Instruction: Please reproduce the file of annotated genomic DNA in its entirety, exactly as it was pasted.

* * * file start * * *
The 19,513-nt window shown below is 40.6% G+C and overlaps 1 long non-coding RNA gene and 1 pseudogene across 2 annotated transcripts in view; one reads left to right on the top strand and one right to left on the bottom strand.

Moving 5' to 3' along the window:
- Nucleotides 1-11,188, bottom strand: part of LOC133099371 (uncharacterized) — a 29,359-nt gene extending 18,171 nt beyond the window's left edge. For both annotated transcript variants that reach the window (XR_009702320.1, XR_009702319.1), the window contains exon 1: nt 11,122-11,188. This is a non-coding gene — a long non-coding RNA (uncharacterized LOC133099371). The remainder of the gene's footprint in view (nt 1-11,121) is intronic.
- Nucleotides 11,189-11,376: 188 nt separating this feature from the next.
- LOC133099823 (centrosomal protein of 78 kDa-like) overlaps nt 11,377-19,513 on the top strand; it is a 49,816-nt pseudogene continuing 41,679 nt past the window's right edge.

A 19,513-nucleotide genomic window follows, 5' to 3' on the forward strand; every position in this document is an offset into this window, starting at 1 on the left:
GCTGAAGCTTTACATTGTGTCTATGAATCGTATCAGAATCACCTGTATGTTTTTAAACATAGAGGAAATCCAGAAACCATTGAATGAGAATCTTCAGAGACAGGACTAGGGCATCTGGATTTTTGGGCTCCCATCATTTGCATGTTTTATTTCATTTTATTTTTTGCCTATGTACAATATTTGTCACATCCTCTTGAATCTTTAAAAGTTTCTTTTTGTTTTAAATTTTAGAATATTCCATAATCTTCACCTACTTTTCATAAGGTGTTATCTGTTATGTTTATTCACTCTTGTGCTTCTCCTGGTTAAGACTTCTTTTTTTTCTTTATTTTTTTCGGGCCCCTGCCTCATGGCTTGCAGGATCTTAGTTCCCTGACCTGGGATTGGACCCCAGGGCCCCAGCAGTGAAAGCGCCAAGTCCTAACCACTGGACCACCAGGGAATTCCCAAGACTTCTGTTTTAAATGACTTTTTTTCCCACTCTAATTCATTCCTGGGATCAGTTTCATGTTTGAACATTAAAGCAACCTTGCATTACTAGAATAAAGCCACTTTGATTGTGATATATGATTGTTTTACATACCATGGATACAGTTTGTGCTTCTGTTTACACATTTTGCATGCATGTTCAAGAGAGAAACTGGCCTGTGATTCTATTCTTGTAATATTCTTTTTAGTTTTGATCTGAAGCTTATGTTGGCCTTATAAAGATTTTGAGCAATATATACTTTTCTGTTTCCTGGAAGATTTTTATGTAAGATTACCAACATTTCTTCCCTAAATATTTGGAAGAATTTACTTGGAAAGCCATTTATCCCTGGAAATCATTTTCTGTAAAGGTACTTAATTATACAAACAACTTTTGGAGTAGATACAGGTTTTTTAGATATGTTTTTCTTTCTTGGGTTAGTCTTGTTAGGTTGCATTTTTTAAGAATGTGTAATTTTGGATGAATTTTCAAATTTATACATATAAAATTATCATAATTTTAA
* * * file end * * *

The 19,513-nt window shown below is 40.6% G+C and overlaps 1 long non-coding RNA gene and 1 pseudogene across 2 annotated transcripts in view; one reads left to right on the top strand and one right to left on the bottom strand.

Moving 5' to 3' along the window:
- Nucleotides 1-11,188, bottom strand: part of LOC133099371 (uncharacterized) — a 29,359-nt gene extending 18,171 nt beyond the window's left edge. For both annotated transcript variants that reach the window (XR_009702320.1, XR_009702319.1), the window contains exon 1: nt 11,122-11,188. This is a non-coding gene — a long non-coding RNA (uncharacterized LOC133099371). The remainder of the gene's footprint in view (nt 1-11,121) is intronic.
- Nucleotides 11,189-11,376: 188 nt separating this feature from the next.
- LOC133099823 (centrosomal protein of 78 kDa-like) overlaps nt 11,377-19,513 on the top strand; it is a 49,816-nt pseudogene continuing 41,679 nt past the window's right edge.

A 19,513-nucleotide genomic window follows, 5' to 3' on the forward strand; every position in this document is an offset into this window, starting at 1 on the left:
GCTGAAGCTTTACATTGTGTCTATGAATCGTATCAGAATCACCTGTATGTTTTTAAACATAGAGGAAATCCAGAAACCATTGAATGAGAATCTTCAGAGACAGGACTAGGGCATCTGGATTTTTGGGCTCCCATCATTTGCATGTTTTATTTCATTTTATTTTTTGCCTATGTACAATATTTGTCACATCCTCTTGAATCTTTAAAAGTTTCTTTTTGTTTTAAATTTTAGAATATTCCATAATCTTCACCTACTTTTCATAAGGTGTTATCTGTTATGTTTATTCACTCTTGTGCTTCTCCTGGTTAAGACTTCTTTTTTTTCTTTATTTTTTTCGGGCCCCTGCCTCATGGCTTGCAGGATCTTAGTTCCCTGACCTGGGATTGGACCCCAGGGCCCCAGCAGTGAAAGCGCCAAGTCCTAACCACTGGACCACCAGGGAATTCCCAAGACTTCTGTTTTAAATGACTTTTTTTCCCACTCTAATTCATTCCTGGGATCAGTTTCATGTTTGAACATTAAAGCAACCTTGCATTACTAGAATAAAGCCACTTTGATTGTGATATATGATTGTTTTACATACCATGGATACAGTTTGTGCTTCTGTTTACACATTTTGCATGCATGTTCAAGAGAGAAACTGGCCTGTGATTCTATTCTTGTAATATTCTTTTTAGTTTTGATCTGAAGCTTATGTTGGCCTTATAAAGATTTTGAGCAATATATACTTTTCTGTTTCCTGGAAGATTTTTATGTAAGATTACCAACATTTCTTCCCTAAATATTTGGAAGAATTTACTTGGAAAGCCATTTATCCCTGGAAATCATTTTCTGTAAAGGTACTTAATTATACAAACAACTTTTGGAGTAGATACAGGTTTTTTAGATATGTTTTTCTTTCTTGGGTTAGTCTTGTTAGGTTGCATTTTTTAAGAATGTGTAATTTTGGATGAATTTTCAAATTTATACATATAAAATTATCATAATTTTAA